Academic journal article Scholarly Inquiry for Nursing Practice

Measuring Attitudes toward Persons with AIDS: The AAS-G as an Alternate Form of the AAS

Academic journal article Scholarly Inquiry for Nursing Practice

Measuring Attitudes toward Persons with AIDS: The AAS-G as an Alternate Form of the AAS

Article excerpt

For most of the score of years that the Acquired Immune Deficiency Syndrome (AIDS) has been with us, we have been concerned with the care of and attitudes toward AIDS patients. As the treatment and face of AIDS changes, not all of those suffering with the disease are considered patients. Many are active community members, young and old, male and female. The AIDS Attitude Scale (AAS) is a widely used measure of health professionals' attitudes toward persons with AIDS who are patients. That scale was developed with the intended audience of respondents being nurses or others dealing directly with AIDS patients. This research details the development and validation of an alternate form of the AAS, the AAS-G, intended for use with the general public. The AAS-G may be completed by lay members of the community and is not limited to assessing attitudes toward patients alone. Reliability and validity information, Classical Test Theory estimates and Generalizability Theory estimates for psychometrics on the AAS-G are reported. These estimates are compared to the same estimates available for the AAS in order to make informed decisions about the utility of the new AAS-G. The AAS-G appears to be a promising, efficient instrument for measuring the attitudes of lay individuals toward persons with AIDS.

The population of individuals with Acquired Immune Deficiency Syndrome (AIDS) has continued to increase since the early 1980s. The face of AIDS has changed. Those initially diagnosed with the disease were overwhelmingly characterized as being either homosexuals or IV drug users. Currently, more than 13% of new AIDS cases are women and 2% of cases are children under 13. The number of those infected and those with active AIDS continues to increase, with 370,000 cases documented in 1998. Although AIDS is the leading cause of death in Americans ages 25 to 44 regardless of gender (CDC, 1995; Rosen, 1999), many of those with the disease are surviving longer and are active community members rather than patients. New drug treatments mean that more children with HIV are attending school and interacting with teachers, counselors, administrators, and others. AIDS sufferers are living longer and more routine lives. Many are now out of the hospitals and into everyday life activities.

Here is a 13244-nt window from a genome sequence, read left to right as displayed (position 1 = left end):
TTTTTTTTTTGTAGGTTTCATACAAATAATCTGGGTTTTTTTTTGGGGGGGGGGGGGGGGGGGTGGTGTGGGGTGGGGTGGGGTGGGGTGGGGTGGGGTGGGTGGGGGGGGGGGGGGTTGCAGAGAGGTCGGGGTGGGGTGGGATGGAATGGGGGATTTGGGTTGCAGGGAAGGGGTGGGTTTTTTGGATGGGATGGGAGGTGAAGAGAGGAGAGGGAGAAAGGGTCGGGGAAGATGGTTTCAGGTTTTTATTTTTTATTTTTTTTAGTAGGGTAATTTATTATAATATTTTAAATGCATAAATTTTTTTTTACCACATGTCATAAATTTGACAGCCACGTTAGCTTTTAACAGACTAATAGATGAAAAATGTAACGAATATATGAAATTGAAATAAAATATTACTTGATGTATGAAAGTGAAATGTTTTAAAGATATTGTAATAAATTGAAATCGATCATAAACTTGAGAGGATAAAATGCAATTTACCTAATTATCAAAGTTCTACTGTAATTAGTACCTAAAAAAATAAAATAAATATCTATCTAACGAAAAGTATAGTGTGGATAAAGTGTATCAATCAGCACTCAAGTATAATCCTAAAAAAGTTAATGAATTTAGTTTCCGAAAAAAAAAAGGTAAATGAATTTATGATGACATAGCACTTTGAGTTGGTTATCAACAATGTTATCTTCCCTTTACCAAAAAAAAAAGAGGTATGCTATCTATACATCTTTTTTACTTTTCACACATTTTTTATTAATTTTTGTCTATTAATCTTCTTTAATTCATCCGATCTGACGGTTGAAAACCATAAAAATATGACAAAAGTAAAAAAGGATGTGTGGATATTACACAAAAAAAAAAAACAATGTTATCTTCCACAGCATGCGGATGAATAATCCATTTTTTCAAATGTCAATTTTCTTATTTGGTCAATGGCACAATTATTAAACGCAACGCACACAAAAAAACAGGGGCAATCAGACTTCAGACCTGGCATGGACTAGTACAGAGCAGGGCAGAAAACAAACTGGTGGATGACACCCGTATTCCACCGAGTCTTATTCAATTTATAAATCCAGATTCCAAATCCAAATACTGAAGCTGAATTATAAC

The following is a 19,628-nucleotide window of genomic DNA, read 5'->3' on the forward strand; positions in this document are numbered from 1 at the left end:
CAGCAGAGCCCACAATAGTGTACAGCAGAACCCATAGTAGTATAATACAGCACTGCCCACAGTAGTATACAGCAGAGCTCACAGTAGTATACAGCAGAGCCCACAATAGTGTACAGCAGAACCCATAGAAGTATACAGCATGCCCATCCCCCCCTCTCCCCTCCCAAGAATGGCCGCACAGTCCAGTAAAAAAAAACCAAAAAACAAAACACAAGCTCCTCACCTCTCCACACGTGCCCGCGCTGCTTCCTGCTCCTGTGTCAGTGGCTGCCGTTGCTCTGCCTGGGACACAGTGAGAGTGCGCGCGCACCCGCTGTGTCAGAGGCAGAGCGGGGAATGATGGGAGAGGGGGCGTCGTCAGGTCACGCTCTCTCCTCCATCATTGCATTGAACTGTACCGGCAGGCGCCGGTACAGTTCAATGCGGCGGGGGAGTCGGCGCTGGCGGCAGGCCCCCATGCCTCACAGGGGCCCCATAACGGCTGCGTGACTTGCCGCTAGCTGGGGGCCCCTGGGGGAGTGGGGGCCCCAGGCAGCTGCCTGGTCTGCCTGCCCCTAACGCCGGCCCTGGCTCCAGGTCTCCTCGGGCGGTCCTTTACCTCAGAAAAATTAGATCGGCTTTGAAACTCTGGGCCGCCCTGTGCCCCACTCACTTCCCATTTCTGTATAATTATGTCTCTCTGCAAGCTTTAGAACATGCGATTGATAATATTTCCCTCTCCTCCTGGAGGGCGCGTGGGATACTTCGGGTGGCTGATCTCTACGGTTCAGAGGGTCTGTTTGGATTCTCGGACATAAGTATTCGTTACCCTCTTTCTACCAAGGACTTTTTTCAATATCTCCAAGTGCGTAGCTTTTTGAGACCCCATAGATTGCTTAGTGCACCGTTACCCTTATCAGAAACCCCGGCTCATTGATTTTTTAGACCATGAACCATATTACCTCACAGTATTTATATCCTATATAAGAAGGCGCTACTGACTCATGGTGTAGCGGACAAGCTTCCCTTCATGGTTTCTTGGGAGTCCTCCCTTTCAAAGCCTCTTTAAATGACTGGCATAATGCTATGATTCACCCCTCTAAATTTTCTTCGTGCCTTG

Initially, persons with AIDS (PWA) were primarily of concern in the health care environment. Early studies, and even many published recently, focused on attitudes of health care workers toward their clients, or more specifically their patients, with HIV or AIDS. The interests of researchers have now expanded beyond just considering AIDS patients. As PWA live longer, they participate actively outside the hospital setting and other health care environments. PWA are on sports teams, in social service agencies, lawyers' offices, prisons, dental offices, day-care centers, and the community at large. Contact with PWA is thus no longer restricted to health care providers. All individuals, whether in job, social, or recreational activities, are likely to encounter PWA. Although there has been abundant study of caregivers' attitudes toward PWA, there has been little study and understanding of community-based persons' attitudes toward AIDS sufferers when these individuals are not patients per se (Robinson, 1998).

Concern over health care providers' attitudes toward PWA has a history almost as long as the recognition of the disease. Professionals providing care cannot avoid AIDS patients or deny them services. Unfortunately, as a result of the attitudes toward lifestyle choices that characterized many of the earliest AIDS patients (homosexual or IV drug use), there were a variety of negative stereotypes against PWA. This led to concern about biases caregivers might carry with them in their interactions with AIDS patients. Given the change in the numbers of PWA and their growing activity in the community, interest in knowing about the attitudes people carry with them toward PWA has spread beyond the institutional health care environment. …

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